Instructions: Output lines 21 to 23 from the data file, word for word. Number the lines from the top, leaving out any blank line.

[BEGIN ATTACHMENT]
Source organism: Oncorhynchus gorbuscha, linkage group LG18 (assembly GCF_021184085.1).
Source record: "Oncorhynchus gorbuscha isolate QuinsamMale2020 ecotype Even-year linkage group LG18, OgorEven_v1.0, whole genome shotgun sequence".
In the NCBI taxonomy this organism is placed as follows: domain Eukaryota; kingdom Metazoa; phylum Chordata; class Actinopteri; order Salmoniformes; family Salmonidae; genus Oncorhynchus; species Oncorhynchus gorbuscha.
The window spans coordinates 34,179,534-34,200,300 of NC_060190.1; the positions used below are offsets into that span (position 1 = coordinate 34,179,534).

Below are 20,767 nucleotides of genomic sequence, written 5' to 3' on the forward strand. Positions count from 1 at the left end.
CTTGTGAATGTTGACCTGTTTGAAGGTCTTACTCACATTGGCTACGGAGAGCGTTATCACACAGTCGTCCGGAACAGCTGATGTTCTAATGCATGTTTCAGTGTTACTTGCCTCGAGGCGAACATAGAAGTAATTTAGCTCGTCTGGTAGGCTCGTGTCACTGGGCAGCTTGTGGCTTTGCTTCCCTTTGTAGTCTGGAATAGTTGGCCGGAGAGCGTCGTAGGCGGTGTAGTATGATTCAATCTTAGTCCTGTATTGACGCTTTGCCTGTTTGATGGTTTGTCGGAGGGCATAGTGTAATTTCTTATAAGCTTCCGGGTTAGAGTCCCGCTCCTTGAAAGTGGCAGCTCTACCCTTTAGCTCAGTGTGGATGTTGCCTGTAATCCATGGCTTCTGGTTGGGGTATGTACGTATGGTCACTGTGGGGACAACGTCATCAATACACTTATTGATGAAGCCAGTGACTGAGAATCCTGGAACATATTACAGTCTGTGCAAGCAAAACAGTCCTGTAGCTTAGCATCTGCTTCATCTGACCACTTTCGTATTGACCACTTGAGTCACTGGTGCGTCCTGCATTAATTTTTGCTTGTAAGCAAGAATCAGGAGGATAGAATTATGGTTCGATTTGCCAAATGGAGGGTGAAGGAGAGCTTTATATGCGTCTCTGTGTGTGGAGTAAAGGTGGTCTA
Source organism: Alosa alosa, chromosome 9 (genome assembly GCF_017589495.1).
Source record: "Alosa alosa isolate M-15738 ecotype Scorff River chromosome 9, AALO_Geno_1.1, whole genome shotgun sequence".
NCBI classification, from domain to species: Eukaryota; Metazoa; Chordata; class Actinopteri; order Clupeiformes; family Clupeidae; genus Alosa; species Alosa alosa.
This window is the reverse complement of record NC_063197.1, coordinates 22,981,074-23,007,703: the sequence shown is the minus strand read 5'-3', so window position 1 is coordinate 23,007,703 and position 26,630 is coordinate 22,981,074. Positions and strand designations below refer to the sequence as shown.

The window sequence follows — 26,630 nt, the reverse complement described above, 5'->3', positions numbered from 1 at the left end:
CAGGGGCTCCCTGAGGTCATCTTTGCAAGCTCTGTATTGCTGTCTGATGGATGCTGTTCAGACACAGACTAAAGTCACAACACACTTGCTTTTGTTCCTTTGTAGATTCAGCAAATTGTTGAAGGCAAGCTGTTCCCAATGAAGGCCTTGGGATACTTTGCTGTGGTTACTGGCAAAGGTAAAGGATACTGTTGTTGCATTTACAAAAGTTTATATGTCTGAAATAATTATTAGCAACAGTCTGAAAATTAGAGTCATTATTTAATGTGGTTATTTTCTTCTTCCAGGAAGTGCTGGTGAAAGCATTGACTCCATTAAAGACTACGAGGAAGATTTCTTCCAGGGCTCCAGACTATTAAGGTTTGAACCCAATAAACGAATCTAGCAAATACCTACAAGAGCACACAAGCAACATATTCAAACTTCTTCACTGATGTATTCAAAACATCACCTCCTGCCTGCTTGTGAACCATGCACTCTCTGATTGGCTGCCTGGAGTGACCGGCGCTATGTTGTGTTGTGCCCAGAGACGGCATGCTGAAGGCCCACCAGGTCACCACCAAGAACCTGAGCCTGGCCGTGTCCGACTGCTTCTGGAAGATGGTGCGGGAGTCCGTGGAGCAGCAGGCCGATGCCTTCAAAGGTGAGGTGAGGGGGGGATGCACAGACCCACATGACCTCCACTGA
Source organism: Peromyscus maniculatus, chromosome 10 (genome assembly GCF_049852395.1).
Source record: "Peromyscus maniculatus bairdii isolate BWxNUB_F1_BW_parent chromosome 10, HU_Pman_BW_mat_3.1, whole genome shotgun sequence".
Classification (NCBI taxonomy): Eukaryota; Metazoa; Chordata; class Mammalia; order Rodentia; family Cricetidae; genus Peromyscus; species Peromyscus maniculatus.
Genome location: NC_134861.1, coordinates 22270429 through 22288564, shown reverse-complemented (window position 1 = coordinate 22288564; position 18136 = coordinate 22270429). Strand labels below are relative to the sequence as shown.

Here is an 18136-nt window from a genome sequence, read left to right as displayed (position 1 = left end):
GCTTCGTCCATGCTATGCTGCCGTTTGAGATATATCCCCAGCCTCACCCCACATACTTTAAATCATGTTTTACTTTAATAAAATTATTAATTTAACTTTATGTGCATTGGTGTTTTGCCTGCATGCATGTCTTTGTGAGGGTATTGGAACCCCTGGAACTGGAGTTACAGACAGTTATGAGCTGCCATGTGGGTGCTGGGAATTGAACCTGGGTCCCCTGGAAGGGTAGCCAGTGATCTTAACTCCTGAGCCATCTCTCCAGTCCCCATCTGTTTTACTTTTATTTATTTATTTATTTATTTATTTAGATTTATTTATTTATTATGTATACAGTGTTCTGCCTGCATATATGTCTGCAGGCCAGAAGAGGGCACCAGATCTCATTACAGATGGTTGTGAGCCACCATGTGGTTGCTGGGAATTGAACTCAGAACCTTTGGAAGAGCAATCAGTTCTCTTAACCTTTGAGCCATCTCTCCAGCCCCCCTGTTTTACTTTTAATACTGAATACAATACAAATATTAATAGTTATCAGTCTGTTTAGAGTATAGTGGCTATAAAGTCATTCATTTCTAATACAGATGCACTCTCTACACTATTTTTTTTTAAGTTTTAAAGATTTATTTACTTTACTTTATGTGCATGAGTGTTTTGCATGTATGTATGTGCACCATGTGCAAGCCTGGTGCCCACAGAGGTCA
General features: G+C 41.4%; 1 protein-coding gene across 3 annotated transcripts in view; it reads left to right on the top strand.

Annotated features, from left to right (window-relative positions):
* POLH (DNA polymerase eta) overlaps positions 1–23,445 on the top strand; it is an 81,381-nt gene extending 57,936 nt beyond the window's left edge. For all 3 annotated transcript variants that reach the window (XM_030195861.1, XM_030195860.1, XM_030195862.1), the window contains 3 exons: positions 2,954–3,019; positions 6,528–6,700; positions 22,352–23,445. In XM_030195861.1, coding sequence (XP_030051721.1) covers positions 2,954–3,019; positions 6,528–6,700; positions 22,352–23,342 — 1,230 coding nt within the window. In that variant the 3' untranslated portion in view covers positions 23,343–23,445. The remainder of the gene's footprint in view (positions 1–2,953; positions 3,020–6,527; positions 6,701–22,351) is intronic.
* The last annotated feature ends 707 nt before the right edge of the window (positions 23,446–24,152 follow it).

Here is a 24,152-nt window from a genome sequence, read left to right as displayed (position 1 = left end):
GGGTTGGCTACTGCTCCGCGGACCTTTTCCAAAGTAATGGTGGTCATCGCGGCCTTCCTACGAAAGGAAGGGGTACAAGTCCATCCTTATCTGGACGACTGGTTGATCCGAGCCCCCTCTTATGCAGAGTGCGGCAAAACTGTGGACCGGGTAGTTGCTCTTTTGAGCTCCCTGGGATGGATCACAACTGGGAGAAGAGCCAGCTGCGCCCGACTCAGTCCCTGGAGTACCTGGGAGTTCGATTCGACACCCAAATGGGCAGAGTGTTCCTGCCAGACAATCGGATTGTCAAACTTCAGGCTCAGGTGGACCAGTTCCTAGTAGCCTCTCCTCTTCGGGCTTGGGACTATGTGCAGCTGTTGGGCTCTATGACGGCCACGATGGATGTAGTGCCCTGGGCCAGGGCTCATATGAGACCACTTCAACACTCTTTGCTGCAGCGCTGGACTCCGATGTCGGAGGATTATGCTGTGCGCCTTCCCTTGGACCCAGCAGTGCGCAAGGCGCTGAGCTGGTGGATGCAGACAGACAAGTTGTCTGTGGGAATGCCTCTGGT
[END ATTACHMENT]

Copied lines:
* POLH (DNA polymerase eta) overlaps positions 1–23,445 on the top strand; it is an 81,381-nt gene extending 57,936 nt beyond the window's left edge. For all 3 annotated transcript variants that reach the window (XM_030195861.1, XM_030195860.1, XM_030195862.1), the window contains 3 exons: positions 2,954–3,019; positions 6,528–6,700; positions 22,352–23,445. In XM_030195861.1, coding sequence (XP_030051721.1) covers positions 2,954–3,019; positions 6,528–6,700; positions 22,352–23,342 — 1,230 coding nt within the window. In that variant the 3' untranslated portion in view covers positions 23,343–23,445. The remainder of the gene's footprint in view (positions 1–2,953; positions 3,020–6,527; positions 6,701–22,351) is intronic.
* The last annotated feature ends 707 nt before the right edge of the window (positions 23,446–24,152 follow it).

Here is a 24,152-nt window from a genome sequence, read left to right as displayed (position 1 = left end):